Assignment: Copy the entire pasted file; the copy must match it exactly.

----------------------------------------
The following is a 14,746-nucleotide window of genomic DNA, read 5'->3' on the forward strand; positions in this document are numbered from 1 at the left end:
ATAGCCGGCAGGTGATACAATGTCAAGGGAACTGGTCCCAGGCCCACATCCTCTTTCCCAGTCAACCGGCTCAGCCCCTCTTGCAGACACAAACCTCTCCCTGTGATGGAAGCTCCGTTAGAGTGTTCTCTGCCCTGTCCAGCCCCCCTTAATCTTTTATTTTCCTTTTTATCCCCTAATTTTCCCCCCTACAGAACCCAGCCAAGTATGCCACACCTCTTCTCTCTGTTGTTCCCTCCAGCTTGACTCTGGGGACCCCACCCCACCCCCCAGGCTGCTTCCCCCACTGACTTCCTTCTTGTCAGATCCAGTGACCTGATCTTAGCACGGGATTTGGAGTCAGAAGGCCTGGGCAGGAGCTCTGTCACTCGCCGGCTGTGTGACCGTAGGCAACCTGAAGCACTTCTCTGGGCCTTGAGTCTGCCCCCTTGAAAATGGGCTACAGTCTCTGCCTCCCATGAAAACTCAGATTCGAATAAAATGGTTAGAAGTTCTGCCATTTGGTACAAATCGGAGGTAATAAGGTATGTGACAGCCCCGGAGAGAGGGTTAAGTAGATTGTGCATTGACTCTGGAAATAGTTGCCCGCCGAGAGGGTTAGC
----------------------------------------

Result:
The following is a 14,746-nucleotide window of genomic DNA, read 5'->3' on the forward strand; positions in this document are numbered from 1 at the left end:
ATAGCCGGCAGGTGATACAATGTCAAGGGAACTGGTCCCAGGCCCACATCCTCTTTCCCAGTCAACCGGCTCAGCCCCTCTTGCAGACACAAACCTCTCCCTGTGATGGAAGCTCCGTTAGAGTGTTCTCTGCCCTGTCCAGCCCCCCTTAATCTTTTATTTTCCTTTTTATCCCCTAATTTTCCCCCCTACAGAACCCAGCCAAGTATGCCACACCTCTTCTCTCTGTTGTTCCCTCCAGCTTGACTCTGGGGACCCCACCCCACCCCCCAGGCTGCTTCCCCCACTGACTTCCTTCTTGTCAGATCCAGTGACCTGATCTTAGCACGGGATTTGGAGTCAGAAGGCCTGGGCAGGAGCTCTGTCACTCGCCGGCTGTGTGACCGTAGGCAACCTGAAGCACTTCTCTGGGCCTTGAGTCTGCCCCCTTGAAAATGGGCTACAGTCTCTGCCTCCCATGAAAACTCAGATTCGAATAAAATGGTTAGAAGTTCTGCCATTTGGTACAAATCGGAGGTAATAAGGTATGTGACAGCCCCGGAGAGAGGGTTAAGTAGATTGTGCATTGACTCTGGAAATAGTTGCCCGCCGAGAGGGTTAGC